Now here, fetch the paper! But not Rupert’s trash please. We’re better than that.
            Enjoy! :{D

        • Good luck with that Gaz. If you expect such needs are enough you’ll be pleased to know that there will be a plan for you. Meanwhile, the rest of us will move on and enjoy everything an improved network can and will deliver.

          I ask you this though. Why wasnt dialup sufficient for our needs, as was claimed in the late 90’s by those with similar attitudes to yours?

          As for your “costing $50b” comment, well there’s just no point addressing that. It doesnt matter how many times facts are put in front of you, you’ll just stick to your narrow view of the world and assume you’re opinion is the only right opinion.

          FYI, I’ve also been working with the net and its precursors for nearly 30 years, and have siblings that helped develop ADSL2 and VOIP. Dont assume people are script kiddies around here, you will be wrong. Again.

          Now, go back to Alan Jones and Andrew Bolt, and leave the technical details to the mature people in the room. OK? Good. Bye.

          • “Meanwhile, the rest of us will move on and enjoy everything an improved network can and will deliver.”

            Ok name 1 killer app for the SME sector that needs the NBN, will revolutionise the way they do business and more importantly that SME’s will be prepared to pay for.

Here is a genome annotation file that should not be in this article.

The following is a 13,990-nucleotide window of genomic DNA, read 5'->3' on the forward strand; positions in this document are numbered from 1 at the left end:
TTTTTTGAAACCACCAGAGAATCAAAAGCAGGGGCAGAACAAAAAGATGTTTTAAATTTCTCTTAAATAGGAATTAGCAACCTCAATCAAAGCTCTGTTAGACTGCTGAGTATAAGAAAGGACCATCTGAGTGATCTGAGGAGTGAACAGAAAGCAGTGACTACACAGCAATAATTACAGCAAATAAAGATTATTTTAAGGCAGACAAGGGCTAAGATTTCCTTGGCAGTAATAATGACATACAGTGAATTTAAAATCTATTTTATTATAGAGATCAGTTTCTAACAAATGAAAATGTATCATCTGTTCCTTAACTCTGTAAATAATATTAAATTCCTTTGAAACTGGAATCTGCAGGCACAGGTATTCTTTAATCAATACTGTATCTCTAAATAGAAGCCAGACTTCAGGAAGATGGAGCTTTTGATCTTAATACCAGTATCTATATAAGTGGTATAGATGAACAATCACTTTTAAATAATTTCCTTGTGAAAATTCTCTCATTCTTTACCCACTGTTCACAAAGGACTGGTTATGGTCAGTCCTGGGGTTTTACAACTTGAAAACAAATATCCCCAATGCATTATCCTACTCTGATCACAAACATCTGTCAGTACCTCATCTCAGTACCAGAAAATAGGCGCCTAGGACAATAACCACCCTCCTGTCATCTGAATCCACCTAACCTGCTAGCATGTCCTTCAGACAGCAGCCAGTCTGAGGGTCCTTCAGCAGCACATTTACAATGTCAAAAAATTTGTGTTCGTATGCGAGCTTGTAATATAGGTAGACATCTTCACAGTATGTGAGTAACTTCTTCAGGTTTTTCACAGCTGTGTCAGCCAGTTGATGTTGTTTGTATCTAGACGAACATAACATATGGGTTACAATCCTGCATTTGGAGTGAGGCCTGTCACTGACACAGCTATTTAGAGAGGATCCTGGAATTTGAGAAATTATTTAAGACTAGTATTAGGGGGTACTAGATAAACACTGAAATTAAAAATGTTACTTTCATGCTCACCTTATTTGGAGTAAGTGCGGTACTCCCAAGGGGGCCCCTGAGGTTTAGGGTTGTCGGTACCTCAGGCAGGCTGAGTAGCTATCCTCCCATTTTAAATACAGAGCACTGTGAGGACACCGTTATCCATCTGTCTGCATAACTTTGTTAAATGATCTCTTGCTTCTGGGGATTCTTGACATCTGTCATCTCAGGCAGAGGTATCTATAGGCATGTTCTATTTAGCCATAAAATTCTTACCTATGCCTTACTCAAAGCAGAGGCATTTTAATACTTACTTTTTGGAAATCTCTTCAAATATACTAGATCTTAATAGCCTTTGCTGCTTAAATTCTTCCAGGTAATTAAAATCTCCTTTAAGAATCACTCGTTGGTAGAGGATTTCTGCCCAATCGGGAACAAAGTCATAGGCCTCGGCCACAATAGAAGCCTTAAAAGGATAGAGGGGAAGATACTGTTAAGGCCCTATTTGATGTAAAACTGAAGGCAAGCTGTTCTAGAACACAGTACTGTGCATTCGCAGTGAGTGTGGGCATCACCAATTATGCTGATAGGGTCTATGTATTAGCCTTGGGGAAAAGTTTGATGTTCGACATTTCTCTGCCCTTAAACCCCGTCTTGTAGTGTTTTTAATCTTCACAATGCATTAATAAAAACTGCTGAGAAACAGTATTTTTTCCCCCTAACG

Now keeping in mind that MYOB have spent $100M rewriting their accounting app for the cloud only to find that now it has been released their client base has told them in no uncertain terms that they don’t want a bar of it, be it MYOB, Xero, SAASU yes there are 2-3% who will go to the cloud but the other 97%+ don’t want to know about it.

            So your so smart name me an app, or define an outcome.

            “As for your “costing $50b” comment, well there’s just no point addressing that.”

            Oh dear you don’t even know the the idiot Govt’s budget which is on record as around $43Bn, by the time you factor in the govt’s incompetence & mismanagement of the project the cost blow outs will push the cost well beyond $50Bn, A totally unacceptable expenditure that must be put under scrutiny via CBA, which you guys don’t want because ultimately it will show that there is not 1 benifit from the $50Bn+ wasted.